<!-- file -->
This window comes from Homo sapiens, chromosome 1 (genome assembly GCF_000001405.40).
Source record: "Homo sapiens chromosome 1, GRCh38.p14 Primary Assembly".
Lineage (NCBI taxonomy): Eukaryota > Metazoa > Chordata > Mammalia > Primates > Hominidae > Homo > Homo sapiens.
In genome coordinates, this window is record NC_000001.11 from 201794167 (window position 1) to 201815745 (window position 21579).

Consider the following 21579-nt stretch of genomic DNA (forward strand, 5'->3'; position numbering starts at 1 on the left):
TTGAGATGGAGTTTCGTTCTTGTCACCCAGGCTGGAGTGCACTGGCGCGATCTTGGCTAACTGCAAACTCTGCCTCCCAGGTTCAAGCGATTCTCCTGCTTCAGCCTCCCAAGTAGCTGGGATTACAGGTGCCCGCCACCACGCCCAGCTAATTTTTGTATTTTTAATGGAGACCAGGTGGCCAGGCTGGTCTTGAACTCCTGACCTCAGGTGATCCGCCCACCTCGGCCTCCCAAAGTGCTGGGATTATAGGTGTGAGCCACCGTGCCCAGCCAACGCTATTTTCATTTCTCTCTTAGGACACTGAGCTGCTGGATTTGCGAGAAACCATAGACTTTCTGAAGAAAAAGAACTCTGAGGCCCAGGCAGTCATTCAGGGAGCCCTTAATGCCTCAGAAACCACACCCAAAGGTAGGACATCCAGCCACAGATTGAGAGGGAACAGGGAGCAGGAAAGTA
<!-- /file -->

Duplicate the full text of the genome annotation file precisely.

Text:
This window comes from Homo sapiens, chromosome 1 (genome assembly GCF_000001405.40).
Source record: "Homo sapiens chromosome 1, GRCh38.p14 Primary Assembly".
Lineage (NCBI taxonomy): Eukaryota > Metazoa > Chordata > Mammalia > Primates > Hominidae > Homo > Homo sapiens.
In genome coordinates, this window is record NC_000001.11 from 201794167 (window position 1) to 201815745 (window position 21579).

Consider the following 21579-nt stretch of genomic DNA (forward strand, 5'->3'; position numbering starts at 1 on the left):
TTGAGATGGAGTTTCGTTCTTGTCACCCAGGCTGGAGTGCACTGGCGCGATCTTGGCTAACTGCAAACTCTGCCTCCCAGGTTCAAGCGATTCTCCTGCTTCAGCCTCCCAAGTAGCTGGGATTACAGGTGCCCGCCACCACGCCCAGCTAATTTTTGTATTTTTAATGGAGACCAGGTGGCCAGGCTGGTCTTGAACTCCTGACCTCAGGTGATCCGCCCACCTCGGCCTCCCAAAGTGCTGGGATTATAGGTGTGAGCCACCGTGCCCAGCCAACGCTATTTTCATTTCTCTCTTAGGACACTGAGCTGCTGGATTTGCGAGAAACCATAGACTTTCTGAAGAAAAAGAACTCTGAGGCCCAGGCAGTCATTCAGGGAGCCCTTAATGCCTCAGAAACCACACCCAAAGGTAGGACATCCAGCCACAGATTGAGAGGGAACAGGGAGCAGGAAAGTA